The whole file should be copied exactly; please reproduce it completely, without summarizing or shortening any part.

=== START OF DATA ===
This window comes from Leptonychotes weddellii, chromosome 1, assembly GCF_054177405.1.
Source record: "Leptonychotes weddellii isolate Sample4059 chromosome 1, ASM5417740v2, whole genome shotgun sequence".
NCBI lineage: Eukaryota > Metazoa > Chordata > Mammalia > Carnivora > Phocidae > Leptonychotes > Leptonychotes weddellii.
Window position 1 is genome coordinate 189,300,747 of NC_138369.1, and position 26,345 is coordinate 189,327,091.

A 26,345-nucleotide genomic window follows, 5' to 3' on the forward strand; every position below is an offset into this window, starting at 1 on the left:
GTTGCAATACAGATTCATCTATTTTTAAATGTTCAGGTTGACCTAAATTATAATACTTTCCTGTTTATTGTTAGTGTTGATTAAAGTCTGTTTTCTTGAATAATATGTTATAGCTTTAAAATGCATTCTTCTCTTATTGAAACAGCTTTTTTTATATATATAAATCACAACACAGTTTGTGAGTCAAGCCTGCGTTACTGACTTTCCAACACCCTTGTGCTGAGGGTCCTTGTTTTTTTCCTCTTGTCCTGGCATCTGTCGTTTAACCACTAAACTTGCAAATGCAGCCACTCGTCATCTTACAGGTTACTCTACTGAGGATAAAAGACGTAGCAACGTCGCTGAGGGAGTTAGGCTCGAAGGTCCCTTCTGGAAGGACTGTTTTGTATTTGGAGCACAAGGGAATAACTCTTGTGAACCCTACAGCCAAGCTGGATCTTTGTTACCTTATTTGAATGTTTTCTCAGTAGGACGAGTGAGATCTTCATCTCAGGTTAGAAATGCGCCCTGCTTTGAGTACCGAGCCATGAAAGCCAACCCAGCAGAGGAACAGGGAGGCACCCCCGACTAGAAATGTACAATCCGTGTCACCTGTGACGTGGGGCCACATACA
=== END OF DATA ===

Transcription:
This window comes from Leptonychotes weddellii, chromosome 1, assembly GCF_054177405.1.
Source record: "Leptonychotes weddellii isolate Sample4059 chromosome 1, ASM5417740v2, whole genome shotgun sequence".
NCBI lineage: Eukaryota > Metazoa > Chordata > Mammalia > Carnivora > Phocidae > Leptonychotes > Leptonychotes weddellii.
Window position 1 is genome coordinate 189,300,747 of NC_138369.1, and position 26,345 is coordinate 189,327,091.

A 26,345-nucleotide genomic window follows, 5' to 3' on the forward strand; every position below is an offset into this window, starting at 1 on the left:
GTTGCAATACAGATTCATCTATTTTTAAATGTTCAGGTTGACCTAAATTATAATACTTTCCTGTTTATTGTTAGTGTTGATTAAAGTCTGTTTTCTTGAATAATATGTTATAGCTTTAAAATGCATTCTTCTCTTATTGAAACAGCTTTTTTTATATATATAAATCACAACACAGTTTGTGAGTCAAGCCTGCGTTACTGACTTTCCAACACCCTTGTGCTGAGGGTCCTTGTTTTTTTCCTCTTGTCCTGGCATCTGTCGTTTAACCACTAAACTTGCAAATGCAGCCACTCGTCATCTTACAGGTTACTCTACTGAGGATAAAAGACGTAGCAACGTCGCTGAGGGAGTTAGGCTCGAAGGTCCCTTCTGGAAGGACTGTTTTGTATTTGGAGCACAAGGGAATAACTCTTGTGAACCCTACAGCCAAGCTGGATCTTTGTTACCTTATTTGAATGTTTTCTCAGTAGGACGAGTGAGATCTTCATCTCAGGTTAGAAATGCGCCCTGCTTTGAGTACCGAGCCATGAAAGCCAACCCAGCAGAGGAACAGGGAGGCACCCCCGACTAGAAATGTACAATCCGTGTCACCTGTGACGTGGGGCCACATACA